You have a lot of meetings and then you have time blocks that you're trying to actually get contracts moved and work product shifted. I don't know that I really have a very standard work week. I don't work crazy erratic hours for the most part. I have been at work until three or four in the morning, twice in my career. And that was just on one transaction in the closing week. I think I've been after that maybe to work until midnight once. So I'm generally out of here by between kind of six and 7:30 most days. And I might pick up and do one or two things in the evening. I try not to work on weekends, although sometimes I do. Often on Saturday mornings, I'll do kind of my organizational things, emails that I wasn't able to get to, just following up with people. And sometimes on the Sunday night is when I really like to get my task list for the week done.

Derek Tokaz:

Have you found your work schedule to be very predictable or are you getting a lot of the last minute urgent assignments where you need to do a 30-hour task by the following morning? The horror stories that sometimes come out of big law. Or is it something where at the beginning of the week you have a pretty good idea of what your week's going to look like?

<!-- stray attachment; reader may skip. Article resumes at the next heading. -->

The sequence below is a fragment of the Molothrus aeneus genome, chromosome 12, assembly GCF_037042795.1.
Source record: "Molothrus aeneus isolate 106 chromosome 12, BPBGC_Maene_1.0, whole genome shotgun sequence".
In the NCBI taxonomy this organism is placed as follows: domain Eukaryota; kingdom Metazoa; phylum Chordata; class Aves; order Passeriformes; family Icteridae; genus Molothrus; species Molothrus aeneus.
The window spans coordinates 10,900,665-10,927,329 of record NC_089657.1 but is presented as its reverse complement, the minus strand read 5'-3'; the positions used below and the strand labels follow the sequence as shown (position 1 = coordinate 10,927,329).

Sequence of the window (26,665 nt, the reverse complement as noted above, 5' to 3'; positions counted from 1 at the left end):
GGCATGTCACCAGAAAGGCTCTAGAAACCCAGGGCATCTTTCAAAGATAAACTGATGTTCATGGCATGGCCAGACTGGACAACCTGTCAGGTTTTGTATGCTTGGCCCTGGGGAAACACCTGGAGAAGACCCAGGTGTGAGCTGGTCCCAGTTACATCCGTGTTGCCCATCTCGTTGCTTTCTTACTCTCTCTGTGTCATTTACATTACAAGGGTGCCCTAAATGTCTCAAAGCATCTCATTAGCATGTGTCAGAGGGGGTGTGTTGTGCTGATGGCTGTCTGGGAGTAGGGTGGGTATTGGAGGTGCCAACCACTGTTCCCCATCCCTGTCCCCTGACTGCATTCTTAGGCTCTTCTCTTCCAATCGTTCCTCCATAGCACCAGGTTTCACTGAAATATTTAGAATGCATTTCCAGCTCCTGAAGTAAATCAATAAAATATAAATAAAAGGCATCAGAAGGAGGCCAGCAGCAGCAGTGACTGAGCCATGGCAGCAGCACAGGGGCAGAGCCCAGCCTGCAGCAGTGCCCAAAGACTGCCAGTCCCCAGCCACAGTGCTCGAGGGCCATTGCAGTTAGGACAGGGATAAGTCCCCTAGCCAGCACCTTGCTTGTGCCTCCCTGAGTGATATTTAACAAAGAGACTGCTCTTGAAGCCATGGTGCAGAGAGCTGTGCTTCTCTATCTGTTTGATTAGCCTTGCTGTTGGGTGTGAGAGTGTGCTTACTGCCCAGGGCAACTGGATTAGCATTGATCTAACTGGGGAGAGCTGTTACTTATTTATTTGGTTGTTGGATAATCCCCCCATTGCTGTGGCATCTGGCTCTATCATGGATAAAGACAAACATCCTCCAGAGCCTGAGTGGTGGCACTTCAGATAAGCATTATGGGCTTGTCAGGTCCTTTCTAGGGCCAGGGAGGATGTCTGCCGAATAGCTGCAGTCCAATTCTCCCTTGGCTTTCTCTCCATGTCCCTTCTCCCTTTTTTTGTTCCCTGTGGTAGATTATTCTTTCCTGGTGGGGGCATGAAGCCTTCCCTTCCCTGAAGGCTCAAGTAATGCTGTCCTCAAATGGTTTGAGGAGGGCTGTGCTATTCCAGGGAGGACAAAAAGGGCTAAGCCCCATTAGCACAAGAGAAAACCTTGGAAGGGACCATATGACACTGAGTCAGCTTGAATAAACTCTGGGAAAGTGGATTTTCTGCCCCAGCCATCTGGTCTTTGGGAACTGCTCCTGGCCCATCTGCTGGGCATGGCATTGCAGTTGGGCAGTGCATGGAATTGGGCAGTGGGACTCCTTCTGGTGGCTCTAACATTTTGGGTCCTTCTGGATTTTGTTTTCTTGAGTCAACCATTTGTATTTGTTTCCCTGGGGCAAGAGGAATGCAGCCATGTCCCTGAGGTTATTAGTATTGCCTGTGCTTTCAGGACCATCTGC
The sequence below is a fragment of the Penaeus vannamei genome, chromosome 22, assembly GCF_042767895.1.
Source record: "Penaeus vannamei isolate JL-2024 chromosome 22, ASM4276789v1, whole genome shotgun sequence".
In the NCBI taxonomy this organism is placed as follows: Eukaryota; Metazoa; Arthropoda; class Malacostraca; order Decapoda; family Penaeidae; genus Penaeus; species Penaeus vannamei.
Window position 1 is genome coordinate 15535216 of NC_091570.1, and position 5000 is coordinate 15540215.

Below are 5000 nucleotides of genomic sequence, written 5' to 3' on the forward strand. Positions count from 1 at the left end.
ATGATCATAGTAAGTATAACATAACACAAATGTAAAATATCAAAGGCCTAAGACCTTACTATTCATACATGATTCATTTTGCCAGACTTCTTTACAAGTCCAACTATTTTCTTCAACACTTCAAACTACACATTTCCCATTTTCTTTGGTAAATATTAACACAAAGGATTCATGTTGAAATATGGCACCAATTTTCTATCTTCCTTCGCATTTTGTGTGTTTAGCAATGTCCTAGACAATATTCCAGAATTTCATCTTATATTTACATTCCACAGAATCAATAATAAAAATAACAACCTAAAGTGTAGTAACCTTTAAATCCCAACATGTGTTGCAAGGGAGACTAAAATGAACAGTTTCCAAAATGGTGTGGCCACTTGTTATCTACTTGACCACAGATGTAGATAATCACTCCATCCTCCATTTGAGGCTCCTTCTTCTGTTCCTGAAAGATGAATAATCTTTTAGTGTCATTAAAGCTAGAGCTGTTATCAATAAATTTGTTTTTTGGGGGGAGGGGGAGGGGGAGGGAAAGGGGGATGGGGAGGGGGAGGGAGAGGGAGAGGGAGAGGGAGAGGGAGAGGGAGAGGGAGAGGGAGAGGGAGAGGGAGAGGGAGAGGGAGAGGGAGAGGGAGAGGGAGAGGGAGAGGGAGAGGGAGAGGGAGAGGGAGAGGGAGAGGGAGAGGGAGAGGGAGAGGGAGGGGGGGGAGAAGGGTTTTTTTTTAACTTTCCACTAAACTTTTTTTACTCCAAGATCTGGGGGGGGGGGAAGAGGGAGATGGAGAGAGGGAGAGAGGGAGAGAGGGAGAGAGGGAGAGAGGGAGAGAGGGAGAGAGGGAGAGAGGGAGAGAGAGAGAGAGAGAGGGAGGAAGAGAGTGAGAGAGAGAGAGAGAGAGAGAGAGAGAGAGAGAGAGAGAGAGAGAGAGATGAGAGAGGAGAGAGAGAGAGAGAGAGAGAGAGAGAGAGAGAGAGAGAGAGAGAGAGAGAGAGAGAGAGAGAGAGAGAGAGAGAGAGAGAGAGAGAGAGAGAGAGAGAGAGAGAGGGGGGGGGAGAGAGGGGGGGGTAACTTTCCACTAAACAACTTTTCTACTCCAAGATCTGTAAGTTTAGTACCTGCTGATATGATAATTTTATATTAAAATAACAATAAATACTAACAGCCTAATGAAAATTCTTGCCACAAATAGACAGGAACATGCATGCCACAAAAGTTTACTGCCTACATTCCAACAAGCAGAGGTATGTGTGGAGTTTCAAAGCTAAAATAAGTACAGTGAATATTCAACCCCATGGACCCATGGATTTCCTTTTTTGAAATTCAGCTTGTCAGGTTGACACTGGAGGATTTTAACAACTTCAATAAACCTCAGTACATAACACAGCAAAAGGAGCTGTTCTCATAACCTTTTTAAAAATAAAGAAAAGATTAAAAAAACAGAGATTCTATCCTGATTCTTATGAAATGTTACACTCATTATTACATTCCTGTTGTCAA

Holly Carnell:

Oh, I mean, definitely don't get to make a plan that I ever stick to. It just makes me feel better to have a plan. But I would say for the most part, the clients I work with are generally very reasonable. They from time to time do have kind of crises or emergency projects that do have a shorter turnaround time. But part of working in a team means that you can distribute that. Also, the more senior you get, the more control you have over your own existence, but then you're also more accountable directly to clients. And so the buck stops with you. So sometimes it's unavoidable that you've just got to kind of get something done and you're the one that's got to do it. But I don't feel like I'm generally stuck doing things that are highly unreasonable and that I'm part of the horror stories that you reference.